It takes a lot of technicians to execute a high-end corporate show.
From the Technical Director, to the Projectionist, the A1 to the Master Electrician every position has a function and a job to do. But what exactly are they doing? When looking at the labor breakdown of an AV budget it’s important to know what these people to do ensure that you are adequately staffed. You want to make sure you have the right talent on your roster. Here is a run down of the titles and functions of the technical professionals working in the ballroom:
Technical Director (or Project Manager) creates CAD drawings and coordinates with the hotel to order electrical and rigging. Generating a dock schedule and load-in schedule, he acts on the Producer’s behalf to oversee all the technical equipment and labor. He manages the load in/out crew, and if anything technical goes awry, he’s the go-to guy to fix it.
Lighting Designer programs the lighting board with different looks for each presenter and day.
Master Electrician (ME) can program the lighting board but he is also responsible for making sure that Lighting, Audio and Video have the right power to make their departments run.
The ME ensures that power is distributed properly.
Without this guy, you could have a black out.
Lead Audio Technician (A1) mans the audio board and the quality of the sound coming from all audio sources, graphics computer, video, band monitor, individual lavaliere mics, podium mics, etc. He balances the system to ensure that the audio is clear and crisp in every corner of the room.
Assistant Audio Technician (A2) tests the microphones daily, ensures that the wireless mics are on a clear frequency without static or interference, places mics on the presenters, and wrangles them after the presentations. He is also the troubleshooter. If during the show something goes amiss, the A2 looks into solutions while the A1 focused on the show cues.
Video Projectionist ensures all the projections are identical, he fine-tunes all the projectors to ensure the focus, the color saturation, the contrast, brightness, and everything is exactly the same on every screen. He will troubleshoot the projectors if they have any issues.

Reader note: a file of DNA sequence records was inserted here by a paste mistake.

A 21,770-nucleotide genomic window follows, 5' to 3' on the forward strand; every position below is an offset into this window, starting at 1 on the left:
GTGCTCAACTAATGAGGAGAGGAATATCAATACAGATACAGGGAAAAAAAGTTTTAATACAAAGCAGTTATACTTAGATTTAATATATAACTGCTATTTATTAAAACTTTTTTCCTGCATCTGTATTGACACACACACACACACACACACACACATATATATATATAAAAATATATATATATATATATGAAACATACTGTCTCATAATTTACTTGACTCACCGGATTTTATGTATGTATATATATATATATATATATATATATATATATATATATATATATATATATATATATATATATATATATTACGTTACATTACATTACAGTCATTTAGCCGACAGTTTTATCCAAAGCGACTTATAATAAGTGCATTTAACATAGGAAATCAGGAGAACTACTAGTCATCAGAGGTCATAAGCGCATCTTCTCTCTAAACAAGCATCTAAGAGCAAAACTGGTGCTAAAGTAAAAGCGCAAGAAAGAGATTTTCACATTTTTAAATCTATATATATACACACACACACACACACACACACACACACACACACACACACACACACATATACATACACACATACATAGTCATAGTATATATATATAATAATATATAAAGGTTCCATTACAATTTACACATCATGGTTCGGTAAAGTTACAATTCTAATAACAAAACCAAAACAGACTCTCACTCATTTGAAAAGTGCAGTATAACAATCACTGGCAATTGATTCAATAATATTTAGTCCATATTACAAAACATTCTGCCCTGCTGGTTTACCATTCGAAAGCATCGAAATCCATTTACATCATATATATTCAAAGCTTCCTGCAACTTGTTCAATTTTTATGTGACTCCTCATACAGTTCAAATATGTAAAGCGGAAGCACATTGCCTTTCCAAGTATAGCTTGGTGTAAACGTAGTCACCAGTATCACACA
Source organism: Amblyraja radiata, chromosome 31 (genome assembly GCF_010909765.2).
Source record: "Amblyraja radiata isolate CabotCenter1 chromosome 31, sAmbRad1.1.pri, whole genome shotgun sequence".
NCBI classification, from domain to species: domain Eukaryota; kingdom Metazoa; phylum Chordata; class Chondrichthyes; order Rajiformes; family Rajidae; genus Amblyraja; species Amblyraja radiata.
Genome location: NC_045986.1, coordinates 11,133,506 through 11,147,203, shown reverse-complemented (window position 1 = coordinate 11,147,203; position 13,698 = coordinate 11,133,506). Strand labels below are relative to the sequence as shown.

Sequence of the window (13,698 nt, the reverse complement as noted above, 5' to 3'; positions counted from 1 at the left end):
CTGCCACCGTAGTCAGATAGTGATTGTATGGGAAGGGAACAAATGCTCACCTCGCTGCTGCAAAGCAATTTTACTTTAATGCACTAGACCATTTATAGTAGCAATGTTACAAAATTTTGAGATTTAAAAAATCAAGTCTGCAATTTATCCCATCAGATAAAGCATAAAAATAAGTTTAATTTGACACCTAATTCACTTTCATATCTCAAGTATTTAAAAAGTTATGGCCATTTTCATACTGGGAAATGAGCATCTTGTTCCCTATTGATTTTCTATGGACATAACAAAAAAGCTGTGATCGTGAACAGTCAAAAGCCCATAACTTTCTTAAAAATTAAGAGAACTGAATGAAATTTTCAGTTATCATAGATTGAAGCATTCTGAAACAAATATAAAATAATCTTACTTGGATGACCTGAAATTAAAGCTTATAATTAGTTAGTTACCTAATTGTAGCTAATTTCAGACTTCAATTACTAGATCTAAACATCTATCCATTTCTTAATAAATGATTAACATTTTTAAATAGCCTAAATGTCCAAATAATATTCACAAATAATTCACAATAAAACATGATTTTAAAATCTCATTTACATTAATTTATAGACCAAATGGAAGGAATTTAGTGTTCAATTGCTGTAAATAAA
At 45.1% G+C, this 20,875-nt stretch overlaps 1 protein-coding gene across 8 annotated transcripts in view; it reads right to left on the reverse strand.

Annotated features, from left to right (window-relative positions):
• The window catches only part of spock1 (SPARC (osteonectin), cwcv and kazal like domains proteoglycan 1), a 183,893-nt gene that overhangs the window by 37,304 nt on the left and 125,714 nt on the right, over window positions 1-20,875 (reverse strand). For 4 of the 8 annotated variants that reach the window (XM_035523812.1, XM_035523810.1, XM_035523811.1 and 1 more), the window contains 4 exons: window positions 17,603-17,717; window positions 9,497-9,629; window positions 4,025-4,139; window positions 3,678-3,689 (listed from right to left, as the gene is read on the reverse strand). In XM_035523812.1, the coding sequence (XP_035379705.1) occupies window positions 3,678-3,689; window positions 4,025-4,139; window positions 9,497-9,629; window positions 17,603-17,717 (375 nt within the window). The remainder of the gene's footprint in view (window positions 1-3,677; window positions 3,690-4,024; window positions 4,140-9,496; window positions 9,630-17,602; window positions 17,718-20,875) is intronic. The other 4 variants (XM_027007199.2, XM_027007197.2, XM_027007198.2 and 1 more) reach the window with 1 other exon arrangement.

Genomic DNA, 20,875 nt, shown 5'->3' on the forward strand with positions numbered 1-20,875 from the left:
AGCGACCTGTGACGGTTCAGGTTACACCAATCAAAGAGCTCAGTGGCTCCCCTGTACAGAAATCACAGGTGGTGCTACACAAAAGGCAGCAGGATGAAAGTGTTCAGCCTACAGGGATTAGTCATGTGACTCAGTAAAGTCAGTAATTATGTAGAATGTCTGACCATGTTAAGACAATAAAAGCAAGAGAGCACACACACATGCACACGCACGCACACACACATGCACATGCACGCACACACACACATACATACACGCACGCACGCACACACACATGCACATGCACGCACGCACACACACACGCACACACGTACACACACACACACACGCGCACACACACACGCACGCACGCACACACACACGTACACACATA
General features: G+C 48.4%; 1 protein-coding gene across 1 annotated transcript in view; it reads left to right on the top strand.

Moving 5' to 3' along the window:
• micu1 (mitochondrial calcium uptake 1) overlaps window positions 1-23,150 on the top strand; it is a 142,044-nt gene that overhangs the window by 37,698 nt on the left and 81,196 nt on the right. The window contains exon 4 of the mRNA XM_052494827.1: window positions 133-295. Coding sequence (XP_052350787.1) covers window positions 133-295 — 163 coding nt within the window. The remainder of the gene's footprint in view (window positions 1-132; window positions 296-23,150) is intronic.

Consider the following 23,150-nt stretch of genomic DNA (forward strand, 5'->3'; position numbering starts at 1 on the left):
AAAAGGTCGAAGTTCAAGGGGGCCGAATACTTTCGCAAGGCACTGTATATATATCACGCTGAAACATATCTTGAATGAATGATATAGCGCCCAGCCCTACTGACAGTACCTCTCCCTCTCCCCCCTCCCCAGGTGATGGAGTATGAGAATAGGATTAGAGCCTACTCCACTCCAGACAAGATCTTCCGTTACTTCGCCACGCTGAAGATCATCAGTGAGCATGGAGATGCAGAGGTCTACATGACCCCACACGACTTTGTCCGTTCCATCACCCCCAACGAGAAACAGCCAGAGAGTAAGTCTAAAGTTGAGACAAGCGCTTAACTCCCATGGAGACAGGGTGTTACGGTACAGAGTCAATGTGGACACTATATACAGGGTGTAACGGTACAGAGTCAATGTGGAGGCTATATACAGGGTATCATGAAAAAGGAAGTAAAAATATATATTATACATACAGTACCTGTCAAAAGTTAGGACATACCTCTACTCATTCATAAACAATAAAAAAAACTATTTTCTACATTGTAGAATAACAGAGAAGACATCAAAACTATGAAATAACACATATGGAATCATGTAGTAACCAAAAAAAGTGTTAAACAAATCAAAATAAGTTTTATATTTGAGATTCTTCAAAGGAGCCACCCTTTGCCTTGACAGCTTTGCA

Video Technical Director/ Switcher operates the switching system, sending graphics, video and IMAG to the screens and downstage monitors on the Stage Manager’s Cue. He could also acts as a Camera Shader tweaking the images from each of the camera to make them look natural. He directs the cameraman to get the shots that will look the best. Sometimes these are two or three different positions. If there are several cameras, you may have a Video Technical Director that is telling the individual cameras what to shoot. There may be a going to the screens. There could be a Switcher for recording and a Switcher for the live screens…. All depends on the complexity and the client’s needs.
Video Playback Pro Operator and Recording Technician loads all the videos into the Playback Pro Systems (PBP)(primary and back up) and puts them in proper order. He is also responsible for recording everything that the camera captures (ISO Records) and/ or what goes to the screens (Program Records) hard drive, monitoring that both the audio and video are captured correctly. Sometimes these two positions are combined. Again, it all depends on the specific needs of the show.
There are other positions Riggers, Carpenters, Stage Hands, etc.; the above list makes up 80% of the core “running crew”. Do you have all the right “people on the bus”? Ask your account manager or your Technical Director to explain why each position is included. Then you’ll know for sure.
Next week we’ll delve into the Production staff. Until then, have a good show everyone.